The Leech's Background
It may surprise you to learn, however, that Mr. Leech is not a seasoned business professional. And it hasn’t taken a visit from the Ghost of Christmas Past for him to realize that “the common welfare was his business; charity, mercy, forbearance, and benevolence, were all his business.” Mr. Leech, though retired now, was a pastor.
Kim’s wife, May, was a teacher and school administrative professional. Together, the Leeches have spent their lives investing in people. They continue to do just that. Now, though, things look a little different. At this point in their lives, the Leeches have found that one of the best ways to continue contributing to their community is to support the Jordan YMCA.
As a boy, Kim Leech had taken a few swimming lessons at the Jordan Y. He reminisces that the center was pretty much new then. But later on, he moved away. That’s when Mr. and Mrs. Leech gained some experience in a low-income region of Kansas. Before moving back to Indiana in 2004, their time there informed how they “invest” their finances now.
“It was important to us to put our money where it would be used well,” Mrs. Leech shares. “I spent 40 years in education, and most of that was in inner-city schools. And I saw that kids really needed an outlet, and there weren’t enough. And so, it’s important to us to help provide a place where children can safely play and be accepted and grow. And so, the Y is a natural place for that.”Current Y Connection
The Leeches’ current connection to the Y started a few years ago when Kim was feeling the toll of age and muscle loss. He joined for personal training at the urging of his physicians. Kim knows the center is a positive force in our community due to this personal experience. He’s been more than pleased with his trainer, Liz Lynch.
“I’m really happy with her on a number of levels. First of all, she’s extremely competent, and she is tailoring my workout toward my needs in particular… the additional plus is we get along well, and there’s a nice rapport.”
Mr. Leech shares that decades ago, he had a professor who said every institution has “weather.” You walk in the door and measure this “weather.” Is it welcoming here? Is it friendly? Would my child fit in? Kim says he’s fortunate to be at the center when there are a lot of children afoot. He especially appreciates the diversity he sees in the membership in general: in age, ethnicity, and socioeconomic background.
“It’s extremely important to us that children in particular of low-income and [diverse] racial-ethnic backgrounds are welcome. And they are, by the policy of the Y. And I think people measure that in terms of “weather.” They come in, they see that, and they can get a tour and experience more of that.”
Not only does Mr. Leech invest financially to further that policy of acceptance, he also invests himself. He’s taken to striking up conversations with anyone and everyone while he’s at the center. In our society, the unspoken motif is that you respect each other’s space, according to Kim. But he has found that with most – though you might think a person is distant – if you say a word or two, they’ll open up.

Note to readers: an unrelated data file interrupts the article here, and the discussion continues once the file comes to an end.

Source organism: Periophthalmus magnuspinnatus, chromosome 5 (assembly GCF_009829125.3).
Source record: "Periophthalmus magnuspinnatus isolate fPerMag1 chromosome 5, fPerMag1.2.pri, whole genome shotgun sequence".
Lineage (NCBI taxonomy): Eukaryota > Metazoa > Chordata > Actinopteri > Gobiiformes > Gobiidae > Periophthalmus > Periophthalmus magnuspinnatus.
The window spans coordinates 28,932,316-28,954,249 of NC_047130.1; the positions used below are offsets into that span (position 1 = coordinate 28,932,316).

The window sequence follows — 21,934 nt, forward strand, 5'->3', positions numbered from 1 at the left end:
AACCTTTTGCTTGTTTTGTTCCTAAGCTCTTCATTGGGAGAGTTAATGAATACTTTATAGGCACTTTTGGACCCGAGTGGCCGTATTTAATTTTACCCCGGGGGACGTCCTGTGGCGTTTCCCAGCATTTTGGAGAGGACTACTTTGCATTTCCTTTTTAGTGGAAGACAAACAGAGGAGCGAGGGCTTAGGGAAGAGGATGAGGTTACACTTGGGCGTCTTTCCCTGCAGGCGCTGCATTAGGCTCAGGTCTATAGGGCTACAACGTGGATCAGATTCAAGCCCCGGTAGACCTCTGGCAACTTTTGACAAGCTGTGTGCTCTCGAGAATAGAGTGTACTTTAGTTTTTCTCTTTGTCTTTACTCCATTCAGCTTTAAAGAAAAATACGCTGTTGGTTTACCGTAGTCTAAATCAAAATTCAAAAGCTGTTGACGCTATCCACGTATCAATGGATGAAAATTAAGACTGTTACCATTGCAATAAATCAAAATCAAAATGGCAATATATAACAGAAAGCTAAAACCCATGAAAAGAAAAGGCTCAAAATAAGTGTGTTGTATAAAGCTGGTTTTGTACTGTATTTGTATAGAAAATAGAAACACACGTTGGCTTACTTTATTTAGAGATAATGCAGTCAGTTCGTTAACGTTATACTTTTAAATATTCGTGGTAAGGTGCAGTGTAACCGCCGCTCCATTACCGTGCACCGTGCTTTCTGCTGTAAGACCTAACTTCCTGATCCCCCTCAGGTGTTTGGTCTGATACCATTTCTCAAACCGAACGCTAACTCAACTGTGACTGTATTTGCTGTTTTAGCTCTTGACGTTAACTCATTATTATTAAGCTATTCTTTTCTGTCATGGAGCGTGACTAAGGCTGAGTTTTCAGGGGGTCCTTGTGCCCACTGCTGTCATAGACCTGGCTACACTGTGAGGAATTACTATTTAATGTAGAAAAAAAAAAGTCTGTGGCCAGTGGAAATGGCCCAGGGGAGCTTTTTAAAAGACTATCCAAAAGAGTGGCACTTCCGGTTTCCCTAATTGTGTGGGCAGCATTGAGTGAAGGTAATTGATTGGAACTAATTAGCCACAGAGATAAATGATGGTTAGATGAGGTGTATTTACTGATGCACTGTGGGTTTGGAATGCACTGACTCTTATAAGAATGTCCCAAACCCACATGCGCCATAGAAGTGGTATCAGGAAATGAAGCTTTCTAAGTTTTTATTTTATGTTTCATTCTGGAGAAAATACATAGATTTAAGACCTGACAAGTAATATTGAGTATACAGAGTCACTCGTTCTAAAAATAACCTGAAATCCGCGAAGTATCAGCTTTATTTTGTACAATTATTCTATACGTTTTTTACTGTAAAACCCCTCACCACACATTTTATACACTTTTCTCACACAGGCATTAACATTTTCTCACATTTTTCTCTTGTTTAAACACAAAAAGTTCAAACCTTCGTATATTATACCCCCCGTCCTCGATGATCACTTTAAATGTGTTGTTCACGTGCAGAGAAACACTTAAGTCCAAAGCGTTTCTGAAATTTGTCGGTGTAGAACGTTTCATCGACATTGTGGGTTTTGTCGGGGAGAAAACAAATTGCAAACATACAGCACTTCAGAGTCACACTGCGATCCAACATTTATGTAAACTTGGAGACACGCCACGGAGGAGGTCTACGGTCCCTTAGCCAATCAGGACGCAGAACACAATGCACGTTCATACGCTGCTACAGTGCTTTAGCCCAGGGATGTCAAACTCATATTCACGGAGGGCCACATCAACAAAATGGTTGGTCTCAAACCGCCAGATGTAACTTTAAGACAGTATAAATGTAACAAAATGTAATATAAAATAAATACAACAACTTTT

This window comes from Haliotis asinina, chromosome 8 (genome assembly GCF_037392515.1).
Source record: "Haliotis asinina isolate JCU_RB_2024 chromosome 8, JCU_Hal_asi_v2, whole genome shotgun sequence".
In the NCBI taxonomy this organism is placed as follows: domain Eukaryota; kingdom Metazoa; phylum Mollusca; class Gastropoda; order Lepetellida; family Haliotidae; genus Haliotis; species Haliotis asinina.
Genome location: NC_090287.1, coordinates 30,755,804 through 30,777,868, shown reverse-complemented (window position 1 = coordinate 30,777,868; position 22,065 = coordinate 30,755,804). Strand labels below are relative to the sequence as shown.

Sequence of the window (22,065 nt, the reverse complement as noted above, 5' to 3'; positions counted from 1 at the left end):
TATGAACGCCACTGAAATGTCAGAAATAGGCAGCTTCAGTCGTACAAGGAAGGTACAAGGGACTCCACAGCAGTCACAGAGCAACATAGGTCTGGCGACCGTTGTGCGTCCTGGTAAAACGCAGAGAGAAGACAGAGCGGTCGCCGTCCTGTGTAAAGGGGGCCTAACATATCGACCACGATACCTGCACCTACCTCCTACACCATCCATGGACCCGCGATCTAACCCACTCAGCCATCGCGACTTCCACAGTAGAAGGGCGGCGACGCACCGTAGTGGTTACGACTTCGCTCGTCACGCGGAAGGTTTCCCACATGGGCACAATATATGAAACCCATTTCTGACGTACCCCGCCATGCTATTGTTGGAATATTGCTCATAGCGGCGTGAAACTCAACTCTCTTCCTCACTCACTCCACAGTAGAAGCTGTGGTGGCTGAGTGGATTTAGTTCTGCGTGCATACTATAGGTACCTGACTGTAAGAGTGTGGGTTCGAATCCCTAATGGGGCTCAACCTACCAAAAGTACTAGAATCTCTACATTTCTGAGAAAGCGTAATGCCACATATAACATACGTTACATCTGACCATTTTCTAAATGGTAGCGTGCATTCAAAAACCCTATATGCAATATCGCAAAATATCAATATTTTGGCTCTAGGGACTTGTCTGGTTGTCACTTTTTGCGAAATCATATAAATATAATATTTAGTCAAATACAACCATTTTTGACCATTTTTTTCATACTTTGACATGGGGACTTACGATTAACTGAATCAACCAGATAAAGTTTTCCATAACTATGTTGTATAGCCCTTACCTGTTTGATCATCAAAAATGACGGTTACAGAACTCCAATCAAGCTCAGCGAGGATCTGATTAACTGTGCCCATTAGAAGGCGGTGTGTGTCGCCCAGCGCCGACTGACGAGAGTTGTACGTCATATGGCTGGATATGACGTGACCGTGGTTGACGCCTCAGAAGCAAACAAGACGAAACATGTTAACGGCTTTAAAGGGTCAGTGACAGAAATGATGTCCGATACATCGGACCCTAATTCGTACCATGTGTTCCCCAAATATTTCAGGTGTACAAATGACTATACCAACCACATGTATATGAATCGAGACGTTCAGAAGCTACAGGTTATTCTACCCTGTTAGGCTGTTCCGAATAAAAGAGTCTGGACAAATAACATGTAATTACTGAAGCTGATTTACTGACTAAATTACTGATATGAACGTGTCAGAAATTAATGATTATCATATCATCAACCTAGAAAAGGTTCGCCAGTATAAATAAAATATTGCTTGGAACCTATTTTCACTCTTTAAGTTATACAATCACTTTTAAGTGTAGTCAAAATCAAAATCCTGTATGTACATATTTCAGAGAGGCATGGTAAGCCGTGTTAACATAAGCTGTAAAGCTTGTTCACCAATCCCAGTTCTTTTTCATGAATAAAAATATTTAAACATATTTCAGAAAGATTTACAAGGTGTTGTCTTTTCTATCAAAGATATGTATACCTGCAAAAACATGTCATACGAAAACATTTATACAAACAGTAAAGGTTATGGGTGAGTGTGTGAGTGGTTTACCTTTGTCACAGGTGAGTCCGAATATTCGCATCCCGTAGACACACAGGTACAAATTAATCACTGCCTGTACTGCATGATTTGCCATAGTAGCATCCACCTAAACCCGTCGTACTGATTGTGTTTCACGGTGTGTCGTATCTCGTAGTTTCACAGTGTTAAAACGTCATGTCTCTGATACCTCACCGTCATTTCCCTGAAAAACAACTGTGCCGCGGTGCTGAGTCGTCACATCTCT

Kim says that the staff contributes to this “good weather,” too. They’re always pleasant, and he has high respect for the employees. Undergirding all the interactions he has is their keen awareness of the values of the Y. Specifically, that everyone is equal and things are fair here.
Investing in equity
May also notes that a part of that equity is where the Jordan Y is located.
“It’s not in a wealthy suburb,” she says. “It’s in the city where it belongs. And so, therefore, you reach out and put your money where it will help the city the most. And that’s with its children, who don’t belong in the street. They belong in a safe environment.”
Every contribution to the Jordan YMCA’s Annual Campaign supports that goal: everyone in our community has an equitable opportunity to have a YMCA membership.
What is that household name in which the Leeches invested? How can they now support all the great programs at the Y? Every time Mr. Leech was called upon to officiate a funeral or a wedding, he funneled that income into buying “odd lots” with an athletic wear company. Beginning in the 1970s, he would purchase five shares here, ten there… with Nike.
Recently, Mr. Leech has cashed in a portion of those shares and donated those profits to YMCA annual campaign at the Trustee Level. This most recent “investment” has had the most significant dividends for the Leeches and our community: everyone, regardless of background, can grow in mind, body, and spirit, with the same chance to enjoy the “weather” at the Y.
You, too, can invest in youth development, healthy living, and social responsibility for all at indymca.org/donate. Merry Christmas!